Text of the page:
Coke was once an exemplary steward of resources and demonstrated respect for the environment and for the virtues of thrift and conservation.
Witness these two glass Coke bottles, a 6.5 oz. and a 16 oz., that are real workhorses, specifically designed for refilling and repeated reuse. They carry the words “return for deposit” on one side, and on the other, “money back bottle.”
These durable bottles show some wear, but they are ready to be washed and refilled again, and again.
Beginning in the mid-’60s, Coke (and to be fair, most other beverage makers) rejected the deposit and refill model. Because they could. Because we let them.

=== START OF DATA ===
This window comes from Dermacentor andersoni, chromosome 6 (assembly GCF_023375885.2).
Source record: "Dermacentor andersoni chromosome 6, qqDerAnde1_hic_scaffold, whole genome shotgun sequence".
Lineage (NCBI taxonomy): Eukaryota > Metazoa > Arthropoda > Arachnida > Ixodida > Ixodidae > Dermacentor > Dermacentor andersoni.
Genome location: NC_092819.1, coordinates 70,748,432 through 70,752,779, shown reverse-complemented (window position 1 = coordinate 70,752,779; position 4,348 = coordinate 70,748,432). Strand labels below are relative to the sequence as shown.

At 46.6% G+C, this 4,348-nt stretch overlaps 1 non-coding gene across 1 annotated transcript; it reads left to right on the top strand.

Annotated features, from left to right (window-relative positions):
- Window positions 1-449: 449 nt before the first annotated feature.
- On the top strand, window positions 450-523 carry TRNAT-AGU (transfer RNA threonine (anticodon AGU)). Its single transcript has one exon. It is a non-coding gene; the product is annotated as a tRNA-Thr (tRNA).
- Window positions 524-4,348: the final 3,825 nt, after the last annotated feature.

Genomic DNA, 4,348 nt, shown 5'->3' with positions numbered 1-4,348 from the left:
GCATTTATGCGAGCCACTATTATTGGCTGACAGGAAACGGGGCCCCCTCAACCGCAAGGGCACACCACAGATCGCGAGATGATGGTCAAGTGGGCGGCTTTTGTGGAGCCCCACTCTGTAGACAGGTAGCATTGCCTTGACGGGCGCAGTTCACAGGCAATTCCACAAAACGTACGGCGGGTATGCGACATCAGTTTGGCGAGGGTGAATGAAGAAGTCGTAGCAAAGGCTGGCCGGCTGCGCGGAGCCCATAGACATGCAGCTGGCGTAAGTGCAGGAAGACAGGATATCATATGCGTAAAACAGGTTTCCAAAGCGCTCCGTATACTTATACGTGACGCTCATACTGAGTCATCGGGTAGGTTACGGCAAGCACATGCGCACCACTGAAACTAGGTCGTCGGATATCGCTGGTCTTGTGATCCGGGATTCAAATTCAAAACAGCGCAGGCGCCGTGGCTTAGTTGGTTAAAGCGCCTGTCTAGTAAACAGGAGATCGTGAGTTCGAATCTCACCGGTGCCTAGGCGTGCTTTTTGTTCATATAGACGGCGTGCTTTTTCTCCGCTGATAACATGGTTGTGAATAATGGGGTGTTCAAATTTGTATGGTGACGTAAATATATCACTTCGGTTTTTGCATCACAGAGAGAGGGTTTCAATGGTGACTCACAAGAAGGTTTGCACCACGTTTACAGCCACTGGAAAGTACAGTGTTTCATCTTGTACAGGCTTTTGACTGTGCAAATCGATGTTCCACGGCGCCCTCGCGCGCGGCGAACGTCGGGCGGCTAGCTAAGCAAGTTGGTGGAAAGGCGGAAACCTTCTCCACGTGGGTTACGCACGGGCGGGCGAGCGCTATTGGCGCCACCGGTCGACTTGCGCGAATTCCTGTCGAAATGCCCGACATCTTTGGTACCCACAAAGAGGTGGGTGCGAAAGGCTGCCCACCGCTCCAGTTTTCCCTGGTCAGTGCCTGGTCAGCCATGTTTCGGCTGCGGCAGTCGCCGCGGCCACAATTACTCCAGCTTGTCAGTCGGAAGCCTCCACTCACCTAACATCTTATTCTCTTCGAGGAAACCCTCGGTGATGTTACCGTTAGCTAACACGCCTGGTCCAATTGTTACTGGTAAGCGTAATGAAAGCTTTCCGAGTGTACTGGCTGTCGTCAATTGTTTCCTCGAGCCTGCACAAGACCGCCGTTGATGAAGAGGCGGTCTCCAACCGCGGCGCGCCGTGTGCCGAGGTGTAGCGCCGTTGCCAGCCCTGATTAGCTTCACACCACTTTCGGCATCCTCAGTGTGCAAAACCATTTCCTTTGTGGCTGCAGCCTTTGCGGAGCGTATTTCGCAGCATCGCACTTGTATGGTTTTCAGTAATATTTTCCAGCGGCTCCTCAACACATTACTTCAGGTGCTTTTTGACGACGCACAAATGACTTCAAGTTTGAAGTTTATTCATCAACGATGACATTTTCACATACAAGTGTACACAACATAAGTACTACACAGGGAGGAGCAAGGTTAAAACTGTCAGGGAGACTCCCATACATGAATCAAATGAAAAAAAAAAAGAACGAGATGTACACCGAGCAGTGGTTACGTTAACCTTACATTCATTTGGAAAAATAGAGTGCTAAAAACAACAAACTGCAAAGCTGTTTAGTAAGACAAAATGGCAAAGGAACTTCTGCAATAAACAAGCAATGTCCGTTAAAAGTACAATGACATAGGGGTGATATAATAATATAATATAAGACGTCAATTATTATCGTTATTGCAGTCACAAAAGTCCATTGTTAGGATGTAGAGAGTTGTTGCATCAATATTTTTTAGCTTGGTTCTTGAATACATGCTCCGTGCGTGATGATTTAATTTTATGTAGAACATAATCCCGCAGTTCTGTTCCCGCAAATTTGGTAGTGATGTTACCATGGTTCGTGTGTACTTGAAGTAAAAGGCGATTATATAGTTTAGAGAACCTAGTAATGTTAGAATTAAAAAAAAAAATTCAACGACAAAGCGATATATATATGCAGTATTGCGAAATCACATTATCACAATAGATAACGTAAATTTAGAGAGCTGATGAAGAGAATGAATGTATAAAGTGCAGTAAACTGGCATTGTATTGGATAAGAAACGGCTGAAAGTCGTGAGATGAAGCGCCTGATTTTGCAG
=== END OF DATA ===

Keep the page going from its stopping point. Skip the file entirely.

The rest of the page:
Now people, wildlife and the environment bear the impact of “one-way” containers.
Bottle deposit systems and refillable bottles are proven to minimize resource waste, associated pollution, litter, disposal expenses and wildlife impacts. But in Australia, Coke has tried to bring an end to the Northern Territory’s existing container deposit system. (To read more about Coke’s recent legal action check out this article: “Coke chokes the NT container deposit scheme.”) And Coke’s efforts are by no means limited to Australia. I find this attitude on Coke’s part inexcusable. They know what policies would reduce the true environmental costs of their packaging– because they used to employ them.